HC Deb 06 May 1968 vol 764 cc27-8
40. Mrs. Renée Short

asked the Secretary of State for Employment and Productivity what plans she has to ensure that women are permitted to play their full part in raising productivity in industry in the national interest.

Mr. Harold Walker

In the drive for increased productivity, no special distinction is made between men and women. I intend to discuss with my National Joint Advisory Council and Women's Consultative Committee, in the light of the Survey of Women's Employment just published, what more can be done to ensure the fullest use of women in industry.

Mrs. Short

Does my hon. Friend realise that, apart from the problem of equal pay, which we have just discussed, there is the problem of training for women in industry for which the present provision is lamentable, there is the problem of adjusting shift times to suit women's ability to work, and there is the problem of providing enough day nurseries and nursery schools to make it possible for women with young children to go to work with a clear conscience, knowing that their children will be properly looked after? Will my hon. Friend see that the Secretary of State for Education and Science gives some attention to this latter problem?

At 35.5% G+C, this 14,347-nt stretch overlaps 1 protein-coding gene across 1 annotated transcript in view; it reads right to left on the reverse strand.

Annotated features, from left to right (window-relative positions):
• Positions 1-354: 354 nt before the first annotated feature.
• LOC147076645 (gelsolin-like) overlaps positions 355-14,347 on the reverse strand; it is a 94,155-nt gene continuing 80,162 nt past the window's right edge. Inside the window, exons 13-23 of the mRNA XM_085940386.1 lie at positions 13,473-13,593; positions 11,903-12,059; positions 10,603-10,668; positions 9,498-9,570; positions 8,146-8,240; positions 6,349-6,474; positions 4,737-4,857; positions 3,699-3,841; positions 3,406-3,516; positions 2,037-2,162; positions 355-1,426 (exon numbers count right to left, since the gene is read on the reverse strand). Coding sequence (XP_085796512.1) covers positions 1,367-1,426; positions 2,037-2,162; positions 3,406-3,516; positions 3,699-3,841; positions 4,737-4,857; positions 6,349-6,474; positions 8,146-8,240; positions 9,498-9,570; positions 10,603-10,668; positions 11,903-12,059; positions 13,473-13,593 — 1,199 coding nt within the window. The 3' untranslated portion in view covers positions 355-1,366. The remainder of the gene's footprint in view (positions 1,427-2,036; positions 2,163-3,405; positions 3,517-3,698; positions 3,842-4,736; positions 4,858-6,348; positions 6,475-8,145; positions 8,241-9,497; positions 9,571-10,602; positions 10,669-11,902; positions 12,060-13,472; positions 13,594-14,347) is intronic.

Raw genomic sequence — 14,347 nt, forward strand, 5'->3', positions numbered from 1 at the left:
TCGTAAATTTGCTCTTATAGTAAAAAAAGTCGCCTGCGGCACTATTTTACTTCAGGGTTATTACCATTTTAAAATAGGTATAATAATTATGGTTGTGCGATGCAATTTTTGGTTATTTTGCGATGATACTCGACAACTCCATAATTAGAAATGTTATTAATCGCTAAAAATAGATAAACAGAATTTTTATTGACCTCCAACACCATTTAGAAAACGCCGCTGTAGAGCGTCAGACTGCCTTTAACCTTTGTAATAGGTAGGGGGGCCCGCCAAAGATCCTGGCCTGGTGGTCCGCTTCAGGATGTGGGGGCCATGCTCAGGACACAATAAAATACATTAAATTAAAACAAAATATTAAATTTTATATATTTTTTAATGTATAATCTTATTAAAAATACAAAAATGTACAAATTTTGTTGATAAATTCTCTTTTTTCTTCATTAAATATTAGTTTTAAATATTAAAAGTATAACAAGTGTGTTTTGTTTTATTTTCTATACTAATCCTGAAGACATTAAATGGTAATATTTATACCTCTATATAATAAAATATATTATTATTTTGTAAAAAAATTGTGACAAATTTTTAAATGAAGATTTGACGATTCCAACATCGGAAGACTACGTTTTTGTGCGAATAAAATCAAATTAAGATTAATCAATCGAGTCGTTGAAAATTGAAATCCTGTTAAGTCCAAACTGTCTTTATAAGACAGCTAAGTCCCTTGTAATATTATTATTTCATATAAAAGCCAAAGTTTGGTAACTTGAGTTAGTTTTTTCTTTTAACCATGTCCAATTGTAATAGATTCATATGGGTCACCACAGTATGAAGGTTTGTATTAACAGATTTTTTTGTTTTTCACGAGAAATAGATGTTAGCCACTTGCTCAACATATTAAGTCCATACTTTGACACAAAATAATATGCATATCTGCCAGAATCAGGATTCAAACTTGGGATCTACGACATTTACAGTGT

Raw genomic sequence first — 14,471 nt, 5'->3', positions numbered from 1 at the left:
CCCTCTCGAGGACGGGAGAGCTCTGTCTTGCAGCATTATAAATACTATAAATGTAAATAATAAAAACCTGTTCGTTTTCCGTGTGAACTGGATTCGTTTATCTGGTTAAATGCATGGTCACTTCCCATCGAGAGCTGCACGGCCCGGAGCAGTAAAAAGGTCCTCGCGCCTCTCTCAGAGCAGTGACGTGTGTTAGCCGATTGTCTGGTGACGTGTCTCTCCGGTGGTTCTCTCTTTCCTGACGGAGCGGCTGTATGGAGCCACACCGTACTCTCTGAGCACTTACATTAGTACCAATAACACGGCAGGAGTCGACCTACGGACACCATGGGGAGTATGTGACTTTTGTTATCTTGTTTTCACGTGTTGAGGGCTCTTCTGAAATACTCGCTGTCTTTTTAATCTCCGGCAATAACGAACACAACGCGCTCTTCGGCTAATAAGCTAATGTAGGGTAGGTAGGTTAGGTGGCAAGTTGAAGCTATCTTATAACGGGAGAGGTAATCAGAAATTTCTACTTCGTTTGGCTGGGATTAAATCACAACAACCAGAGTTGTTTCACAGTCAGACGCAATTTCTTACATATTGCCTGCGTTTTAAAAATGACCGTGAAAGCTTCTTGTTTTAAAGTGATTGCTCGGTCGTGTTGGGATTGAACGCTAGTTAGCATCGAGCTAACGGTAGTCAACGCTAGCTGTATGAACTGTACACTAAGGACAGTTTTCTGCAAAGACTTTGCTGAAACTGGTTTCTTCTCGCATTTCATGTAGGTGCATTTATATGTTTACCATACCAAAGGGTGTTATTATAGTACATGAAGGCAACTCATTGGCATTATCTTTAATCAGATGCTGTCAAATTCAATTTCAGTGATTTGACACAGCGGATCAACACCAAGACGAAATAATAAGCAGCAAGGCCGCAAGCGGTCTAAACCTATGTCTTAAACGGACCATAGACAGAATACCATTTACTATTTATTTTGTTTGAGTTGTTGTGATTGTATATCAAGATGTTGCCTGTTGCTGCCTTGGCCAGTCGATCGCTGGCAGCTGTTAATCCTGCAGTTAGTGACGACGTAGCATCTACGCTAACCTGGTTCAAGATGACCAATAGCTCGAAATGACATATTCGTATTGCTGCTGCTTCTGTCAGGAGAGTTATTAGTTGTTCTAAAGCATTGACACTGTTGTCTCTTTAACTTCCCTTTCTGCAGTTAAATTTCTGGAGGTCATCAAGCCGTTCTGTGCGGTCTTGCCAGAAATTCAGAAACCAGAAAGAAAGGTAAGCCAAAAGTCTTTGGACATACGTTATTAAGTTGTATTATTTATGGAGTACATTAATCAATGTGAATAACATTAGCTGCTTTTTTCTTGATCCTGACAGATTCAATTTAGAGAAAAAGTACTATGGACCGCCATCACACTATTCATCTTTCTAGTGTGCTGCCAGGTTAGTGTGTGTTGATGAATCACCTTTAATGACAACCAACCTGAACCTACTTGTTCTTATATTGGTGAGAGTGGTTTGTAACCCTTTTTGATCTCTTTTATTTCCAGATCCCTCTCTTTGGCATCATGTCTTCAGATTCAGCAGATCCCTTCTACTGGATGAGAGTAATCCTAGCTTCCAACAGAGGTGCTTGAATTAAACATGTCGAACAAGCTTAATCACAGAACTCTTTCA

Mr. Walker

I can give that assurance. The question of women's hours was studied at the last meeting of the National Joint Advisory Council. We shall require time to examine in more detail the contents of the survey published today.

Mrs. Ewing

Even if it is not possible to introduce equal pay, would not the prospect of equalisation of scales in future have an effect on increased productivity in many industries by giving women something to look forward to in the foreseeable future?

Mr. Walker

I can only reiterate what I said earlier, that it is the Government's intention to move in this direction; but I cannot at the moment add to the statement made by my hon. Friend the Joint Parliamentary Secretary on 18th December, when he set out the position clearly and stated the desire of both the C.B.I. and the T.U.C. to move to this end so far as possible by voluntary negotiations.